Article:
This article appeared in the September 13, 1919 edition of The Nation.
Woodrow Wilson ran for reelection in 1916 on the slogan "He Kept Us Out of War"—for three years, anyway.
(Written in anticipation of the parade arranged to take place in New York city on September 10 in honor of General Pershing. The return of the commander of the American Expeditionary Force to this country last Monday has not only been an occasion for his popular acclaim, but has stimulated speculation in regard to General Pershing’s possible entrance into politics and his attitude with respect to problems of the day.)
This week, so the papers say, General Pershing will march up Fifth Avenue at the head of the famous First Division. The First, remember, is the division of regulars that was among the first to land in France and the first to fight—that went through practically every major operation in which American troops participated, that gained the most ground and had the heaviest casualties—and that now is the last, or almost the last, to come home. If there is glory in war, the First has won it; if there is virtue in sacrifice, the First has achieved it.
Probably this will be the last of the great parades in New York. The chapter is closed. The world has been made safe for—for democracy-in-moderation, as Ibsen would say. Except for a few thousand Americans still left on the Rhine, a few other thousands in Siberia, and a few others engaged in manifestations within the territory of our southern neighbors, we are at peace with the world.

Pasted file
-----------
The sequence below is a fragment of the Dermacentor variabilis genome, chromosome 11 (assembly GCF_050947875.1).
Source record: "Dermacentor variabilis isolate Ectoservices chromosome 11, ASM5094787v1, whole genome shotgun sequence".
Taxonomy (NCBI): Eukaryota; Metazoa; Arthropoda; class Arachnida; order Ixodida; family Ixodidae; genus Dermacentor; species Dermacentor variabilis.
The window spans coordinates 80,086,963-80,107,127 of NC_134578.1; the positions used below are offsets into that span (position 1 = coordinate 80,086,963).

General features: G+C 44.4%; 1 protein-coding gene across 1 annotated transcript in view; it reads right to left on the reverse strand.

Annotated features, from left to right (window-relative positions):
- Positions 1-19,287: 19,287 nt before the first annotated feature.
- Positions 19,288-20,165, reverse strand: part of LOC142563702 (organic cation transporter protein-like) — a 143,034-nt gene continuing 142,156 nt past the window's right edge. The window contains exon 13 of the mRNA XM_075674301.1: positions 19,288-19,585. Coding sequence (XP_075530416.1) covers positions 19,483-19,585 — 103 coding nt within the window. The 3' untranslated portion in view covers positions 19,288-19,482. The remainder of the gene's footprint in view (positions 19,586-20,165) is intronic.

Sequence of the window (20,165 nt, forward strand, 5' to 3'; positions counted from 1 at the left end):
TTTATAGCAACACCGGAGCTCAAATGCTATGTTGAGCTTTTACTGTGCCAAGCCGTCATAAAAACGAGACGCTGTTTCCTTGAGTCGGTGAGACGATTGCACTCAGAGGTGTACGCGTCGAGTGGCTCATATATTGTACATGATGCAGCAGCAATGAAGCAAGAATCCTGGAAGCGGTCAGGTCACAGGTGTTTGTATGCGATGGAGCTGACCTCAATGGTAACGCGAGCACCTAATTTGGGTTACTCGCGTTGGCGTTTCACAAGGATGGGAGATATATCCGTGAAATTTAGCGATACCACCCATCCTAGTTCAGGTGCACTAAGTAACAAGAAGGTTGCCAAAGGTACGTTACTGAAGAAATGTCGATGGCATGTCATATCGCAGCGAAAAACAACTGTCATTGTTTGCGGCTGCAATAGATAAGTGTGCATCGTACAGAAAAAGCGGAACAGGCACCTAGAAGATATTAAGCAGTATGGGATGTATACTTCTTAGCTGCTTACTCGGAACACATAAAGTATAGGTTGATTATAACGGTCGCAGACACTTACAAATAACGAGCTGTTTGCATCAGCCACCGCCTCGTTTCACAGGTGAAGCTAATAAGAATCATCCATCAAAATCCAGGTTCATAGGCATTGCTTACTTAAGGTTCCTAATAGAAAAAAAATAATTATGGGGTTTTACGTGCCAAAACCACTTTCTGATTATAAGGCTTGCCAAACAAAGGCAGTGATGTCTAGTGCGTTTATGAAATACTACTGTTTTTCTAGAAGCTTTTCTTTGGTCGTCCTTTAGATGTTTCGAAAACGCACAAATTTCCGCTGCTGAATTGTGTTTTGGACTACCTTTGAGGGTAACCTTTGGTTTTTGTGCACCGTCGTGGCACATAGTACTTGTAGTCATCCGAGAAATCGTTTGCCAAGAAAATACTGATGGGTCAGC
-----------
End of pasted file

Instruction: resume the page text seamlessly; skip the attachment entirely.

But why dwell on ironies? It will be worth seeing, that parade. The banners will be flung out on the Avenue, and great crowds will pack the sidewalks and lean from the windows. There will be cheering, and from their perches on top of the arch at Madison Square the eagles will lean down and scream a welcome to the victors—to young America, home from the wars. Ta-ra! Ta-ra! What savage-hearted poet first invented bugles? Out of what lurid mist of dim ancestral memory comes this sudden exaltation—mingled strangely of hate and pity, grief and desire? Why these clenching hands and troubled faces that I see about me?
I shall not be able to stay away. I shall be there, gazing and wondering with the rest, and with the rhythm of the marching feet quickening my pulse. "Good," says the National Security League; "he is a Patriot." At which I blush violently and resolve that, heaven helping me, I shall cast the bugles out of my blood and be a man instead of a fool and a savage. And I should like to communicate my resolve to some of those marching thousands. Not that I think they are feeling especially patriotic. I have no illusions on that score. But for the grace of God, and the fact that I came over in a small detachment, unattached to any division, I might have been marching in their shoes. I know how they feel. "For God’s sake why don’t they leave us go home?" they are saying. And, "It’s great when you see it from the sidewalk, but when you’re plugging up the street with a hump on your back—say, buddy, how long is that avnoo?" And finally, of course, "You wait until I get out of uniform—"